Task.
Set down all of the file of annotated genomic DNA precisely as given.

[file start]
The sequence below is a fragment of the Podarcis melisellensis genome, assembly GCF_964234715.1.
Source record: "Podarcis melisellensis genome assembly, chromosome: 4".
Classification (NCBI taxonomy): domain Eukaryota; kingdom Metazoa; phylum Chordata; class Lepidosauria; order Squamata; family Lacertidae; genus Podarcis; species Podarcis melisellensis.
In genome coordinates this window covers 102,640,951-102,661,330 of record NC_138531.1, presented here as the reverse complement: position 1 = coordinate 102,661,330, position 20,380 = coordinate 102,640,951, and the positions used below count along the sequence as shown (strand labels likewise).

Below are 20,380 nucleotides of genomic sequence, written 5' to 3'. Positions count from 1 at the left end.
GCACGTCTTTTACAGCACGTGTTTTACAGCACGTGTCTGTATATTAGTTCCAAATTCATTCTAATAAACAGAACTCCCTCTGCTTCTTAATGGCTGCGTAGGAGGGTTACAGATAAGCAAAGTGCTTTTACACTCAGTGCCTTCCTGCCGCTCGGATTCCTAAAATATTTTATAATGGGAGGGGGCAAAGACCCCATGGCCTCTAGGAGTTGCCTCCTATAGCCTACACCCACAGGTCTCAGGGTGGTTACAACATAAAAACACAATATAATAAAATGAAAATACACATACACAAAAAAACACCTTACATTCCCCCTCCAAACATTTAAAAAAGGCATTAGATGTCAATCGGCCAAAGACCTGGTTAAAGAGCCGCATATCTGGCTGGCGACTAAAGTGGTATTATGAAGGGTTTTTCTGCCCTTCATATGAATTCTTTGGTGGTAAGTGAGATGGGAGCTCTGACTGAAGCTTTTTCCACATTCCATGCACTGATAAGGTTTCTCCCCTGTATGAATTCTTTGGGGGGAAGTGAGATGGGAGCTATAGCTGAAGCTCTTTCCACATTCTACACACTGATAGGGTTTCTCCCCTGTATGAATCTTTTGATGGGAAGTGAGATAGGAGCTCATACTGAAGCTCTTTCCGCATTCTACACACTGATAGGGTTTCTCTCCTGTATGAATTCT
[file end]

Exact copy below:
The sequence below is a fragment of the Podarcis melisellensis genome, assembly GCF_964234715.1.
Source record: "Podarcis melisellensis genome assembly, chromosome: 4".
Classification (NCBI taxonomy): domain Eukaryota; kingdom Metazoa; phylum Chordata; class Lepidosauria; order Squamata; family Lacertidae; genus Podarcis; species Podarcis melisellensis.
In genome coordinates this window covers 102,640,951-102,661,330 of record NC_138531.1, presented here as the reverse complement: position 1 = coordinate 102,661,330, position 20,380 = coordinate 102,640,951, and the positions used below count along the sequence as shown (strand labels likewise).

Below are 20,380 nucleotides of genomic sequence, written 5' to 3'. Positions count from 1 at the left end.
GCACGTCTTTTACAGCACGTGTTTTACAGCACGTGTCTGTATATTAGTTCCAAATTCATTCTAATAAACAGAACTCCCTCTGCTTCTTAATGGCTGCGTAGGAGGGTTACAGATAAGCAAAGTGCTTTTACACTCAGTGCCTTCCTGCCGCTCGGATTCCTAAAATATTTTATAATGGGAGGGGGCAAAGACCCCATGGCCTCTAGGAGTTGCCTCCTATAGCCTACACCCACAGGTCTCAGGGTGGTTACAACATAAAAACACAATATAATAAAATGAAAATACACATACACAAAAAAACACCTTACATTCCCCCTCCAAACATTTAAAAAAGGCATTAGATGTCAATCGGCCAAAGACCTGGTTAAAGAGCCGCATATCTGGCTGGCGACTAAAGTGGTATTATGAAGGGTTTTTCTGCCCTTCATATGAATTCTTTGGTGGTAAGTGAGATGGGAGCTCTGACTGAAGCTTTTTCCACATTCCATGCACTGATAAGGTTTCTCCCCTGTATGAATTCTTTGGGGGGAAGTGAGATGGGAGCTATAGCTGAAGCTCTTTCCACATTCTACACACTGATAGGGTTTCTCCCCTGTATGAATCTTTTGATGGGAAGTGAGATAGGAGCTCATACTGAAGCTCTTTCCGCATTCTACACACTGATAGGGTTTCTCTCCTGTATGAATTCT